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A Col­lec­tion of News by Moos


201627Feb17:39

Fear of car­ni­vores good for ecosys­tem health: a rac­coon study

Infor­ma­tion
pub­lished 27 Feb­ru­ary 2016 | mod­i­fied 27 Feb­ru­ary 2016
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Raccoon in treeAn exper­i­ment involv­ing rac­coons and speak­ers emit­ting the sound of bark­ing dogs on tracts of beaches on British Columbia’s Gulf Islands shows that the fear of large car­ni­vores has a pos­i­tive impact on ecosys­tem health. The study led by Uni­ver­sity of Vic­to­ria PhD stu­dent Justin Suraci with sup­port of the Rain­coast Con­ser­va­tion Foun­da­tion is pub­lished on 23 Feb­ru­ary in Nature Com­mu­ni­ca­tions.


Rac­coons on the British Columbia’s Gulf Islands are dev­as­tat­ing pop­u­la­tions of crabs and fish in the inter­tidal zone, and nest­ing song­birds on land. Suraci and co-​researchers Liana Zanette (West­ern Uni­ver­sity) and Larry Dill (Simon Fraser Uni­ver­sity) sus­pected this was due to rac­coons hav­ing lit­tle to fear, because the for­merly noc­tur­nal rac­coon pop­u­la­tions now for­age unabashedly day and night in the inter­tidal zones.

Fear­less
What hap­pens when island rac­coons live free of preda­tors? A lot. And it’s not good.
Rac­coons are cocker-​spaniel-​sized crea­tures native to the Amer­i­cas. Nor­mally, rac­coons are meso­preda­tors – ani­mals in the mid­dle of the food chain – part of an eco­log­i­cal niche they share with other medium-​sized omni­vores, such as skunks, bad­gers, and foxes. But on some of British Columbia’s Gulf Islands, rac­coon pop­u­la­tions have no nat­ural preda­tors and no fear of becom­ing another animal’s lunch. Fol­low ecol­o­gists Mike Clinchy and Justin Suraci in the field as they study the effects of rac­coons for­ag­ing in the inter­tidal zone, barely watch­ing for dan­ger as they rip apart count­less crabs and other prey species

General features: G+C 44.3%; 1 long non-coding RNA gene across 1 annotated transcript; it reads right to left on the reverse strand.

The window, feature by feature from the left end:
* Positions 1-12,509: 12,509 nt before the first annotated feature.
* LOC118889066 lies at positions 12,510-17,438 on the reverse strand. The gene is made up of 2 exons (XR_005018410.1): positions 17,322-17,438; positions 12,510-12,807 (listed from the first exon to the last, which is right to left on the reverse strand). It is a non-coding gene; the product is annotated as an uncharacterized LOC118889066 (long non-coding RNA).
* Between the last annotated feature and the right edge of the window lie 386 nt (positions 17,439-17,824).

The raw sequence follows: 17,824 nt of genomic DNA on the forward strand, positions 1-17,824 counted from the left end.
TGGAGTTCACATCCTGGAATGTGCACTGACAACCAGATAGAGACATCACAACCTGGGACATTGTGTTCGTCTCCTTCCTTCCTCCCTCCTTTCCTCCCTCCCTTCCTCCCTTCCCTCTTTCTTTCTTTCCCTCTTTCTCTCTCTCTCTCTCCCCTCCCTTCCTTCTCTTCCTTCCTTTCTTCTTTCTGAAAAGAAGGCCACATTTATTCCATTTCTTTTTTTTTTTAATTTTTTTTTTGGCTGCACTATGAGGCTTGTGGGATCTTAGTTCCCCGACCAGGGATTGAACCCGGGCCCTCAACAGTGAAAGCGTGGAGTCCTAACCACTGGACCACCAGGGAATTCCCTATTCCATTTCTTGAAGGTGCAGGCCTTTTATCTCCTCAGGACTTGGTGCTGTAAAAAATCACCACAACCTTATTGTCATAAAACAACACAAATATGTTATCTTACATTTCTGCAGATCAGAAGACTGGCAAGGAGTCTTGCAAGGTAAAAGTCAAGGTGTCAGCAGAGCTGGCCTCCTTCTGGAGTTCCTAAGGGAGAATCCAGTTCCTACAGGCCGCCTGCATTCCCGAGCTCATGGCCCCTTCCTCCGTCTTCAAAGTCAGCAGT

:


(Source: Hakai Mag­a­zine Vimeo channel)

To inves­ti­gate whether fear of dogs – a top (or apex) preda­tor since the elim­i­na­tion of wolves, bears and cougars from the Islands almost a cen­tury ago – could affect rac­coon for­ag­ing behav­iours along the shore­line, they played threat­en­ing dog sounds from speak­ers along exten­sive tracts of shore­line for one month.

Raccoon study fear of dogbarkFear of large car­ni­vores caused a trophic cas­cade. Dia­gram illus­trat­ing how broad­cast­ing play­backs of large car­ni­vore vocal­iza­tions affected mul­ti­ple lower trophic lev­els. Green and red arrows rep­re­sent pos­i­tive and neg­a­tive effects, respec­tively, on for­ag­ing, abun­dance or sur­vival. Solid arrows con­nect preda­tor and prey; dashed arrows con­nect species affected, but not directly eaten, by another.
Suraci, J. P. et al. Fear of large car­ni­vores causes a trophic cas­cade. Nat. Com­mun. 7:10698 doi: 10.1038/ncomms10698 (2016). Licensed under a Cre­ative Com­mons Attri­bu­tion 4.0 Inter­na­tional License.

See how the rac­coons flee from the recorded barks:


(Source: New Sci­en­tists YouTube channel)


They found that rac­coons reduced their for­ag­ing time by 66 per cent. In that period, researchers recorded a 61 per­cent increase in the abun­dance of red rock crab and an 81 per cent increase in inter­tidal fish – a prime tar­get of raccoons.

Humans have done an excel­lent job of wip­ing out large car­ni­vores across the globe and we’re only start­ing to under­stand what the eco­log­i­cal con­se­quences of that are,” says Suraci. “One of the major con­se­quences is that when you take away the large car­ni­vores, you get out­breaks of the species that they eat – her­bi­vores like deer and smaller preda­tors like rac­coons. So, under­stand­ing the ways in which these large car­ni­vores his­tor­i­cally kept their prey in check was very impor­tant to restor­ing these ecosystems.”

Justin Suraci, lead author, Depart­ment of Biol­ogy, Uni­ver­sity of Vic­to­ria, British Colum­bia, Canada:

What we’ve shown is that we have to con­sider the behav­ioural inter­ac­tions top preda­tors have with their prey and not just the actual pre­da­tion – the killing and con­sump­tion – when we’re think­ing about how to restore ecosys­tems from which large car­ni­vores have been lost.


(Source: Uni­ver­sity of Vic­to­ria media release, 23.02.2016)


UN Biodiversity decade

Goal: 7000 tigers in the wild

Tiger range countries map

Tiger map” (CC BY 2.5) by Sander­son et al., 2006.

about zoos and their mis­sion regard­ing breed­ing endan­gered species, nature con­ser­va­tion, bio­di­ver­sity and edu­ca­tion, which of course relates to the evo­lu­tion of species.
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